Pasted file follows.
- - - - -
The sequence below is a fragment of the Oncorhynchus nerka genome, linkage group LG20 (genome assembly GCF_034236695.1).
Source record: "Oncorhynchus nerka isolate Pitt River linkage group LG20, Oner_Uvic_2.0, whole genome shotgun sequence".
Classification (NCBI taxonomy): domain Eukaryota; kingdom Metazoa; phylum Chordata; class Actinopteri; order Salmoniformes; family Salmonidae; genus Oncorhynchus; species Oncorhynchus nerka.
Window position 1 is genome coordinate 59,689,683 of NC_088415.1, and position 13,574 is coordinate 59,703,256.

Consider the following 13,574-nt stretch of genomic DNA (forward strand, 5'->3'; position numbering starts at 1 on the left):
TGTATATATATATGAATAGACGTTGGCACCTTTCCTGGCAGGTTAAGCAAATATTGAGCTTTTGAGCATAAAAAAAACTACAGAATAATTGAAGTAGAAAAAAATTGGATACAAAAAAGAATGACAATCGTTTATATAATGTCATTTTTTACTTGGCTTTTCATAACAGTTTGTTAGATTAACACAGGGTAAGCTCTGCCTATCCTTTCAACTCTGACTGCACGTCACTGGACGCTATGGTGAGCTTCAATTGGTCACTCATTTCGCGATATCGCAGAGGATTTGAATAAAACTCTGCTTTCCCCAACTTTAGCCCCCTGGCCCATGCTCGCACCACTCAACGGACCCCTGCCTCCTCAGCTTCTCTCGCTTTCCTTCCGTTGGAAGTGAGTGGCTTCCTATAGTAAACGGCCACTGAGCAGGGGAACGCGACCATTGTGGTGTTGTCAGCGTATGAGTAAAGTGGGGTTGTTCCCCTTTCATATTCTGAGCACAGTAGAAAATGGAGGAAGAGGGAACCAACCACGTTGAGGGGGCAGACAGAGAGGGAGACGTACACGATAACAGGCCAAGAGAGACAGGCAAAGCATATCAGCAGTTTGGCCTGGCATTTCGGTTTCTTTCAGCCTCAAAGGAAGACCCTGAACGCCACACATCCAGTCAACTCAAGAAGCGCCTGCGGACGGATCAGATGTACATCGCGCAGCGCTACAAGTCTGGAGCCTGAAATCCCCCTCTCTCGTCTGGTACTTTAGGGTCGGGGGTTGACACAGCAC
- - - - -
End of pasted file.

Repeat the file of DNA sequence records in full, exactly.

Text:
The sequence below is a fragment of the Oncorhynchus nerka genome, linkage group LG20 (genome assembly GCF_034236695.1).
Source record: "Oncorhynchus nerka isolate Pitt River linkage group LG20, Oner_Uvic_2.0, whole genome shotgun sequence".
Classification (NCBI taxonomy): domain Eukaryota; kingdom Metazoa; phylum Chordata; class Actinopteri; order Salmoniformes; family Salmonidae; genus Oncorhynchus; species Oncorhynchus nerka.
Window position 1 is genome coordinate 59,689,683 of NC_088415.1, and position 13,574 is coordinate 59,703,256.

Consider the following 13,574-nt stretch of genomic DNA (forward strand, 5'->3'; position numbering starts at 1 on the left):
TGTATATATATATGAATAGACGTTGGCACCTTTCCTGGCAGGTTAAGCAAATATTGAGCTTTTGAGCATAAAAAAAACTACAGAATAATTGAAGTAGAAAAAAATTGGATACAAAAAAGAATGACAATCGTTTATATAATGTCATTTTTTACTTGGCTTTTCATAACAGTTTGTTAGATTAACACAGGGTAAGCTCTGCCTATCCTTTCAACTCTGACTGCACGTCACTGGACGCTATGGTGAGCTTCAATTGGTCACTCATTTCGCGATATCGCAGAGGATTTGAATAAAACTCTGCTTTCCCCAACTTTAGCCCCCTGGCCCATGCTCGCACCACTCAACGGACCCCTGCCTCCTCAGCTTCTCTCGCTTTCCTTCCGTTGGAAGTGAGTGGCTTCCTATAGTAAACGGCCACTGAGCAGGGGAACGCGACCATTGTGGTGTTGTCAGCGTATGAGTAAAGTGGGGTTGTTCCCCTTTCATATTCTGAGCACAGTAGAAAATGGAGGAAGAGGGAACCAACCACGTTGAGGGGGCAGACAGAGAGGGAGACGTACACGATAACAGGCCAAGAGAGACAGGCAAAGCATATCAGCAGTTTGGCCTGGCATTTCGGTTTCTTTCAGCCTCAAAGGAAGACCCTGAACGCCACACATCCAGTCAACTCAAGAAGCGCCTGCGGACGGATCAGATGTACATCGCGCAGCGCTACAAGTCTGGAGCCTGAAATCCCCCTCTCTCGTCTGGTACTTTAGGGTCGGGGGTTGACACAGCAC